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  • Foot Biomechanics and Orthoses

    Types and Uses of Foot Orthoses

    Podiatrists are professional foot care specialists. They can offer a great deal of help both in preventative foot care medicine, as well as in the treatment of many foot conditions. One of the treatments often recommended by them is orthosis, a device that aids in the biomechanics of the feet.

    Orthosis is the technical name for devices that are specially designed to correct problems of the feet and lower extremities. There can be many foot conditions that warrant the need for this type of device.

    When to Use Orthoses

    When the body is not properly aligned because of certain foot problems, then special devices can be customised to address the issue.

    Some individuals are born with feet deformities; and wearing orthoses helps to relieve the pain and correct the condition.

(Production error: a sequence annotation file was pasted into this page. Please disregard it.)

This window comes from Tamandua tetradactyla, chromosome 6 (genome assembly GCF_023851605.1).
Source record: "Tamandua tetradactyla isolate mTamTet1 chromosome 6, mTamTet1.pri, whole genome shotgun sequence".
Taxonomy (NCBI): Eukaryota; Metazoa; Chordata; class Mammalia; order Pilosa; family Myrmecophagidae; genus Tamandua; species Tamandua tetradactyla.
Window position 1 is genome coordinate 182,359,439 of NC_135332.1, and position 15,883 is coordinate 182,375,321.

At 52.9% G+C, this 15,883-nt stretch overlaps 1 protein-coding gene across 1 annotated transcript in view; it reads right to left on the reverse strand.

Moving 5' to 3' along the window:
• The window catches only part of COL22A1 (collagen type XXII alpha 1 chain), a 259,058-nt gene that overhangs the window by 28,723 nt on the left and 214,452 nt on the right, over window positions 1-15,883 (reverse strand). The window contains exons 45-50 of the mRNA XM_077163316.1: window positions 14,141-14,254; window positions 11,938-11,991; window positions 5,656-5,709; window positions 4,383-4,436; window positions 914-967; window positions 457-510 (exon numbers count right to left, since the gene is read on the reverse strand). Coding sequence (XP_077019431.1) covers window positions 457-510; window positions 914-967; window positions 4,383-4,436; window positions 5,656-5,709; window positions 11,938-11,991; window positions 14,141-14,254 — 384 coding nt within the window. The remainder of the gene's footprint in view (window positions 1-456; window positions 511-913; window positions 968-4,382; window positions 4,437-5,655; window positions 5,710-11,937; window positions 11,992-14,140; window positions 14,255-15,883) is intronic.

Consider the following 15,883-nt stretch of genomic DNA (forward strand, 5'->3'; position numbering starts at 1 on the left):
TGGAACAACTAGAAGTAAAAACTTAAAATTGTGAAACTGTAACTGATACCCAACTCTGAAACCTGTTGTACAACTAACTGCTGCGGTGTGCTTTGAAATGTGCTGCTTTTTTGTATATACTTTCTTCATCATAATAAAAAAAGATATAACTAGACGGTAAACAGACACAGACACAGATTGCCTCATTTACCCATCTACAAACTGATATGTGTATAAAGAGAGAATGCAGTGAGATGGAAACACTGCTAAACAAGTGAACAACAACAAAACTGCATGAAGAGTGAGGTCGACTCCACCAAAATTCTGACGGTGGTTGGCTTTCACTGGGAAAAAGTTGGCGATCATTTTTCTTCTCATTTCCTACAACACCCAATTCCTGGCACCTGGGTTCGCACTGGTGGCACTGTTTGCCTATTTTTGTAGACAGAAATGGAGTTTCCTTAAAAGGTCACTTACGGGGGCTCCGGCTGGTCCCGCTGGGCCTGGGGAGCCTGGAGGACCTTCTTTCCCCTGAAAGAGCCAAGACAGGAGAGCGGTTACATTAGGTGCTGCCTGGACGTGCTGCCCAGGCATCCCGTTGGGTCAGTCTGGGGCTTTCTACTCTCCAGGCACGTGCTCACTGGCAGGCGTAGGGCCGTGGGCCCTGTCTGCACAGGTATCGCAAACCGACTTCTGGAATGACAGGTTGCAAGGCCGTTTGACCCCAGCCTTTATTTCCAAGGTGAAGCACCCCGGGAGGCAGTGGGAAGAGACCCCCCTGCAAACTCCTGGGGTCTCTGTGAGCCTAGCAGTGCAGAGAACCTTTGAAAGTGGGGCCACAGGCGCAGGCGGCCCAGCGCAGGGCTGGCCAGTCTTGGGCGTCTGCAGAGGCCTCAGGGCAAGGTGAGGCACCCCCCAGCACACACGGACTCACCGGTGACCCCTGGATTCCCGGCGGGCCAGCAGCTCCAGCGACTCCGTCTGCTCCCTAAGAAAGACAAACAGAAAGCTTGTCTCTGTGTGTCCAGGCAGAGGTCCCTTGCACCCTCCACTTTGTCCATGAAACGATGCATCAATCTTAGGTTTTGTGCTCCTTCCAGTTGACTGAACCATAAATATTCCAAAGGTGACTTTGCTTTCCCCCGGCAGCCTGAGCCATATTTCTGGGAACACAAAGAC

Foot injuries from sports and other activities require the prompt attention of a Podiatrist. Sometimes treatment involves the use of orthosis to give support to the injured area during the healing process.

    Many foot conditions affect mobility. In these cases, the right orthosis will help the patient gain their mobility back.

    Types of Orthosis

    There are different types of orthosis that can be used depending on the nature of the problem.

    For individuals who are dealing with foot, leg or posture problems, the Podiatrist may rely on foot orthoses to help correct the problem. There are also ankle knee orthoses to help correct other problems that are still related to or having a direct effect on the feet.

    Sometimes, when dealing with a crack or fracture, an orthosis may be used following the application of a cast.

    Any individual that is having problems with their feet or lower legs should see a podiatrist to get proper treatment. A professional will prescribe an orthosis when needed and monitor the progress or improvement with its use. Podiatrists work closely with many other healthcare professionals to provide total care for patients who may have potential foot and lower leg problems.